A friend of mine lived and worked in Ethiopia for a while so we decided that our next dinner together would be at her favourite Ethiopian restaurant in town – Ensira. I’ve eaten Ethiopian once before, in Edmonton, with a very large group of people. I had a general expectation of what to expect – a large tray in the middle of the table with food piled on top. You use the soft bread (injera) to scoop up the food and eat with your hands. You definitely need to wash your hands both before and after this meal.
I let Angela order because she knew what everything was and had her favourites from Ethiopia. She picked three dishes for us to share:
Gomen Besiga ($16.95), defined on the menu as lamb or beef cubes, collard greens and onions gently cooked in butter seasoned with mild spices. This was the green stuff piled in the centre of the injera. I’m sure they used beef rather than lamb in our dish. There was a seasoning in this dish I’d never tasted before – it was Angela’s favourite, but not mine. It was good though – don’t get me wrong!
Tegabino Shiro Tetsom ($12.55). I think this turned out to be ground roasted chick peas cooked in Berber (Ethiopian pepper) with seasoned butter (vegetarian). The menu doesn’t actually include this item – we actually ordered the Bozena Shiro ($16.95) from the menu that was supposed to be made of ground chick peas and beef strips. There was definitely no beef in the dish we received, and the receipt said we got the Tegabino Shiro Tetsom for $4 less than the Bozena Shiro. Regardless of the fact that I didn’t really know what I was eating, this was my FAVE item. Maybe because it was reminiscent of Indian butter chicken – it has amazing flavour and was creamy and spicy (this was the red dish).
Chacha Tibs ($18.95), defined on the menu as lightly sautéed tender cubed pieces of lamb and french cut lamb ribs mixed with onion and hot pepper. The dish that we got was beef, and it certainly was not cubed. Regardless, it tasted really good. I have a thing with food getting stuck in my teeth (it makes me go just a little bit crazy), and this dry cooked beef definitely got stuck in my teeth.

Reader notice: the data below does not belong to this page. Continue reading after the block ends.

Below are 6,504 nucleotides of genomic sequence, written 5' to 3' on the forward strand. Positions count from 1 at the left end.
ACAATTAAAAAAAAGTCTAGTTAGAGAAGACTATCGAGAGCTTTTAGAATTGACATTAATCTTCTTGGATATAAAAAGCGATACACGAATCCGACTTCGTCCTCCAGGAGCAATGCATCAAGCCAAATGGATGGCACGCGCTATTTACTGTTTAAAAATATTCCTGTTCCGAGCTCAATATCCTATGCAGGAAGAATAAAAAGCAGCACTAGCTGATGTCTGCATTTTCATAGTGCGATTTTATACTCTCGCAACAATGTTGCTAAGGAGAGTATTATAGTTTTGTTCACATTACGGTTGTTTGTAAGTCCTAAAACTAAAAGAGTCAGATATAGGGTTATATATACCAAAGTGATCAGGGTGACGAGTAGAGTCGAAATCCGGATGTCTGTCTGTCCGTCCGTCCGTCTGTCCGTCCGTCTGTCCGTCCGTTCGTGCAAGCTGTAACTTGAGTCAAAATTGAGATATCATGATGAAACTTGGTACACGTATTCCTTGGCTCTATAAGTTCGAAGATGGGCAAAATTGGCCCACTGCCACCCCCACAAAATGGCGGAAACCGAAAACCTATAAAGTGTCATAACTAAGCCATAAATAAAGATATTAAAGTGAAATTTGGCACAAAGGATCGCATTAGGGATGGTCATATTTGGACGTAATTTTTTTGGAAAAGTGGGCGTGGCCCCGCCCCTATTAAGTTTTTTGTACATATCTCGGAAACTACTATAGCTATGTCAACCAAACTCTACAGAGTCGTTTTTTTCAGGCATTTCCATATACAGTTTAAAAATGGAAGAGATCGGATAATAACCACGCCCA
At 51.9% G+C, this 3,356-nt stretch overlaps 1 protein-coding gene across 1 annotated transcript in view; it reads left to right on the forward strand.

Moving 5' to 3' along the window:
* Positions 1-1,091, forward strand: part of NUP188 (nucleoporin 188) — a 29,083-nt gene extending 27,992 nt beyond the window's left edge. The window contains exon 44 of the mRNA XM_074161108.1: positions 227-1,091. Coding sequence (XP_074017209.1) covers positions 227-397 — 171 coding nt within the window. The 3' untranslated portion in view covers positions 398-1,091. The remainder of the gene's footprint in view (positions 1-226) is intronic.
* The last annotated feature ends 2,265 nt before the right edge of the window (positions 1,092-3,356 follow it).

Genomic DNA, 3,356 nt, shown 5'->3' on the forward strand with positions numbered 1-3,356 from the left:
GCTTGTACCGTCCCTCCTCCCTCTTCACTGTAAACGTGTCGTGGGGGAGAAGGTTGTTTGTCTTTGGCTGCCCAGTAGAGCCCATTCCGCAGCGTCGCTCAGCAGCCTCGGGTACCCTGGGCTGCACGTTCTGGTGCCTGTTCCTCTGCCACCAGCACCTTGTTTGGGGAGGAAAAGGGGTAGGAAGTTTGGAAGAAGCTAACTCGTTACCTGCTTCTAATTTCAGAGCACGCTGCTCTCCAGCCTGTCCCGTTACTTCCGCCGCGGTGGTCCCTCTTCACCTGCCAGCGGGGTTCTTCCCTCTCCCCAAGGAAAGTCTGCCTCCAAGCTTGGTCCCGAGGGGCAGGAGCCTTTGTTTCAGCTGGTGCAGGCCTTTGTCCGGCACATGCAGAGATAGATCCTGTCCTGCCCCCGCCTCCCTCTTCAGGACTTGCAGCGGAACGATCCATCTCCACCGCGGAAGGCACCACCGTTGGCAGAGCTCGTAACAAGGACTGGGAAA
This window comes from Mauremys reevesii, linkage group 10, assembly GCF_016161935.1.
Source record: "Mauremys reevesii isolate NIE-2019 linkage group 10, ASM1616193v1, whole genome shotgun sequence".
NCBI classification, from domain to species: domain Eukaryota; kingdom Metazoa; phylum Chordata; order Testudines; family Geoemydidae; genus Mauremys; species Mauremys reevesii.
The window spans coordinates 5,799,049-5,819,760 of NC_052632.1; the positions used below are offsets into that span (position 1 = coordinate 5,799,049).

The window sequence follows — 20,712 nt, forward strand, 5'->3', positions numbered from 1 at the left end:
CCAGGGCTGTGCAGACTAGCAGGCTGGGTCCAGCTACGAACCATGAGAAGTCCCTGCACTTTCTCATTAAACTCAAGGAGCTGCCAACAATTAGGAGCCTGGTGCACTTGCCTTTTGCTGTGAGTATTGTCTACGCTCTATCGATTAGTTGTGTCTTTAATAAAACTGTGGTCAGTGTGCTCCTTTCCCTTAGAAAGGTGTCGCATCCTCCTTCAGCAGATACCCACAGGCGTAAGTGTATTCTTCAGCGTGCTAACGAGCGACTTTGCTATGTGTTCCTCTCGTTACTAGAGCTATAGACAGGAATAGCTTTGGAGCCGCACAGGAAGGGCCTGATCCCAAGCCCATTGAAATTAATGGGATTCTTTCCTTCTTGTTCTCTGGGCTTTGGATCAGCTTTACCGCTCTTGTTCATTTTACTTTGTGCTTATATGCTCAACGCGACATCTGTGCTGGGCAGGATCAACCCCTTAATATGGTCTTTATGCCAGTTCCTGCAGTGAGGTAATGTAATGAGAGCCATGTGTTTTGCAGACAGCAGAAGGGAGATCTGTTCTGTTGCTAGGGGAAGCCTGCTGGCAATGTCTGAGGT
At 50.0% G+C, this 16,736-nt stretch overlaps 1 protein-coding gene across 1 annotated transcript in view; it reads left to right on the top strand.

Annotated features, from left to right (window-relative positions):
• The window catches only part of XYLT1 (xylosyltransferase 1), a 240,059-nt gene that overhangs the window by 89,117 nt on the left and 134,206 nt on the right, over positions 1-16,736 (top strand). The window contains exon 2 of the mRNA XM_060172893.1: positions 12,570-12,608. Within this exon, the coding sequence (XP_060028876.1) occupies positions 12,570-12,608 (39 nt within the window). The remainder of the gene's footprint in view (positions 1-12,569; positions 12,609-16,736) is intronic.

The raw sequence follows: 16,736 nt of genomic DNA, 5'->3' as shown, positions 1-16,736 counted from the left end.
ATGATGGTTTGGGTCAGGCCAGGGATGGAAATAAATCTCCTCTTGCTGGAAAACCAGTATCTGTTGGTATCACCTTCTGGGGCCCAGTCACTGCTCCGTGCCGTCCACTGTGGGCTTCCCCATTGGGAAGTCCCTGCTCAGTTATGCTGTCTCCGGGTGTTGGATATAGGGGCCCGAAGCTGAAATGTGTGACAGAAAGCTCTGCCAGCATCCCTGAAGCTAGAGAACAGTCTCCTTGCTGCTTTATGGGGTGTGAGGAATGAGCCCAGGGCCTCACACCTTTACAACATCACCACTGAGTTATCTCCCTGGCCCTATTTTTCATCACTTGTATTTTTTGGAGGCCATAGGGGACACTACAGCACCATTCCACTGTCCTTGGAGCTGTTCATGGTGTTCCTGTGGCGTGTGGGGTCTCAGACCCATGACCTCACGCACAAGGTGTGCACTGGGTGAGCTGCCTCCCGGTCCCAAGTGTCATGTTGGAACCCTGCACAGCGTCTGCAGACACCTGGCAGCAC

Injera is the bread that our food was served on and that we used to eat our meal. Injera is made of flour from a grain called teff, mixed with water and allowed to ferment to several days, similar to sourdough bread. The dough is cooked and served similar to a pancake and is used as the base of the meal. The Gomen and Shiro were brought to the table in dishes and served on top of the injera. Using only our right hands, we unrolled the injera and used it to scoop up the gomen and shiro. This style of eating and using only one hand took some getting used to. And do not stick your fingers in your mouth or lick them – bad etiquette!
I ordered a St. George beer ($7) because I figured it would go better with the food than wine. This beer was great and definitely hit the spot. It was a nice lager with a sweet hint of flavour that really went well with the food. I would definitely order that beer again, regardless of whether I was eating Ethiopian food or not!
All in all I quite enjoyed the meal. The flavours were delicious and I was stuffed when I left. We didn’t actually finish all the food, either. I think this was a neat experience and I would recommend it for anyone who likes East Indian flavours and wants to try something different.